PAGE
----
1. Do reactionaries wish to deny a place for dogmatic and doctrinal development altogether, and a “deeper understanding” of the faith? Or do they think it ceased (like some Orthodox hold) many centuries ago? This is no different from some uninformed brands of Protestantism. Many Protestants, however (such as myself, formerly), fully accept development in many aspects, especially with regard to Christology and trinitarianism, even in relation to the canon of Scripture.
  1. It is simply assumed that the teaching of Vatican II is a departure (corruption), rather than a Newmanian development of previous dogma and theology. This is by no means proven — much as reactionaries casually assume. The so-called “evolved” or “novel” doctrines can be synthesized and harmonized with traditional Catholic dogma. Apparently, many reactionaries have never read (or didn’t understand, if they did), St. John Henry Newman’s Essay on the Development of Christian Doctrine. There, the great Cardinal lays out the principles that distinguish a legitimate development from a corruption. If no seeds whatever could be found in ancient Church history for the emphases of Vatican II, a case might be made, but in fact, many can be found, and it should be noted that there aren’t many explicit seeds for the Assumption of the Blessed Virgin, or the Immaculate Conception, or original sin, either.
  2. Some reactionaries make the John Birch Society look like a flaming Leninist outfit. Many, no doubt, would have been Arians or Nestorians or Monophysites in the old days, or Old Catholics, with Dollinger in 1870: fighting the “liberal” innovations and corruptions of Nicaea and Ephesus and Chalcedon alike, which (so they would tell us) “threaten passed-down orthodoxy.” Down with development! Down with new and fresh approaches from the same orthodox Catholic standpoint (e.g., St. Francis, St. Thomas Aquinas, St. Ignatius Loyola, St. Therese of Lisieux, St. Cardinal Newman, Pope St. John Paul II, etc.), in order to deal with and better reach modern man and the secular society we find ourselves in. Down with increased sophistication and nuance and a proper, orthodox sense of social and theological progressivism.
  1. Reactionaries object to new terminology, such as Vatican II’s statement that the Christian Church subsists in the Catholic Church. But where is the term Trinity in the Bible? Where exactly can reactionaries show us the widespread use of the terms Theotokos or homoousion previous to their adoption at the councils of Ephesus and Chalcedon? In fact, homoousion was earlier associated with the Gnostics! So do reactionaries therefore reject it, and Chalcedon, too? This picayune, extremely exaggerated objection to terms smacks of the heretical spirit. The Marcionites, Donatists, Montanists, Nestorians, Arians, Monophysites, Monothelites, and all the rest always claimed that they were simply preserving the true tradition over against the (orthodox) “innovators.” Reactionaries follow in their skewed, bankrupt, jaundiced “tradition.” It’s a very sad thing.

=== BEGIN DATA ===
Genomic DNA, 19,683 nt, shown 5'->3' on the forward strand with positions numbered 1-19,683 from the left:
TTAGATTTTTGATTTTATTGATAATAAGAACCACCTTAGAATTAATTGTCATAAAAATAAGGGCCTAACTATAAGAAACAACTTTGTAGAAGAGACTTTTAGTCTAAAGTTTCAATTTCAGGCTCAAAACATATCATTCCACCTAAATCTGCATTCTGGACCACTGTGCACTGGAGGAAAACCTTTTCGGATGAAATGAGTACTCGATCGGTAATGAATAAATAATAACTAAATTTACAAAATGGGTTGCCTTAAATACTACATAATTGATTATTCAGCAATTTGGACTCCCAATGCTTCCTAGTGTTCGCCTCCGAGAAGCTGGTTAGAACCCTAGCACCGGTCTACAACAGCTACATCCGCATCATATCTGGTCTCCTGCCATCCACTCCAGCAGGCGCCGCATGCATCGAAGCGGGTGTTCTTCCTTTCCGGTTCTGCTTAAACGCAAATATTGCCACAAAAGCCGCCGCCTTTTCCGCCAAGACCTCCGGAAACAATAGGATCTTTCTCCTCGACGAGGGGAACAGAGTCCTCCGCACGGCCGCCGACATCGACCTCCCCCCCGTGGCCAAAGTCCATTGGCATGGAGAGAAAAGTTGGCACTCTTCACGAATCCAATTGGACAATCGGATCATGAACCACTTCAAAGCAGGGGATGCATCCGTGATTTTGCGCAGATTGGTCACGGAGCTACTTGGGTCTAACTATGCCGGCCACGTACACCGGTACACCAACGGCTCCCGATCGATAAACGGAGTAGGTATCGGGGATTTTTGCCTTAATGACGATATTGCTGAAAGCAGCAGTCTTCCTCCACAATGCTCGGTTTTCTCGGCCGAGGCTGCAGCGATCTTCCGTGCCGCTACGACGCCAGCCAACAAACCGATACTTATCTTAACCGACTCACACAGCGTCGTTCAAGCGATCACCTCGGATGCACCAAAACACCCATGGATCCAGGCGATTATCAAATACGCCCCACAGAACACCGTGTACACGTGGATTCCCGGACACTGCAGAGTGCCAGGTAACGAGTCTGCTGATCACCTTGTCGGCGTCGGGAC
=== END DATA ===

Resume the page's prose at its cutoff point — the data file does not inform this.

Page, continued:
1. The emphasis and purpose of Vatican II was to re-think theology in ways that deal directly and forcefully with the intellectual currents of thought that have come about since the 16th century, so as to better reach (hence, the “pastoral” impetus) modern man with orthodox Catholicism and the larger gospel: held in common with our separated brethren. The Church has always done this: utilized new approaches and philosophies, insofar as they are consistent with its (always developing) doctrines and morals. St. Augustine utilized platonism; St. Thomas Aquinas “baptized” and “co-opted” aristotelianism for the faith (as have modern Thomists such as Garrigou-Lagrange, Etienne Gilson, Peter Kreeft, Ralph McInerny, and Jacques Maritain); Pope St. John Paul II used phenomenology in the same way.
  1. It was altogether to be expected that the liberals (fatally influenced by higher criticism, Protestant liberalism, and various relativist, existential, or ultimately irrational philosophies) would distort this clearly avowed and officially stated purpose and claim that the Church was thereby changing her doctrines: “progressing,” as it were, and coming out of the Stone Ages of orthodox dogma (as they see it), to the modern “enlightened” approach, in accordance with the zeitgeist, fashionable intellectual and moral fads, fancies, follies, and whims of the current era. Their fallacy lies in thinking that legitimate development of doctrine is no different than evolution or corruption, or essential change. They don’t seem to comprehend that differing approaches to evangelism and teaching (St. Paul said, “I have become all things to all people”) are not changes in the teachings themselves, but rather, in how they are set forth and defended.
  1. Who determines what is “novel” anyway? The pope and the bishops, or reactionaries? How is reactionary dissent and selectivity of what is to be followed different from what Luther maintained in 1517 and (especially) 1521? He wanted to stand there and say he knew better than the Church, and that it was “self-evident” that the Church was wrong in this and that teaching. Reactionaries vainly think that they can determine what is a legitimate development, apart from the mind of the Church and the official pronouncements of the magisterium? Likewise, Luther thought that merit and purgatory and the Sacrifice of the Mass were not legitimate developments of soteriology, prayers for the dead, and the Real Presence. The Church determines these things, not individuals. If the individual wants to dissent, then that is liberal cafeteria Catholicism and Protestant private judgment rearing their ugly heads again. Reactionaries may not be consciously taking this approach in those terms, but this is what it boils down to, closely scrutinized.


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Summary: Ch. 5 of my book, Reflections on Radical Catholic Reactionaries (December 2002; slightly revised in November 2023 for the purpose of the free online version).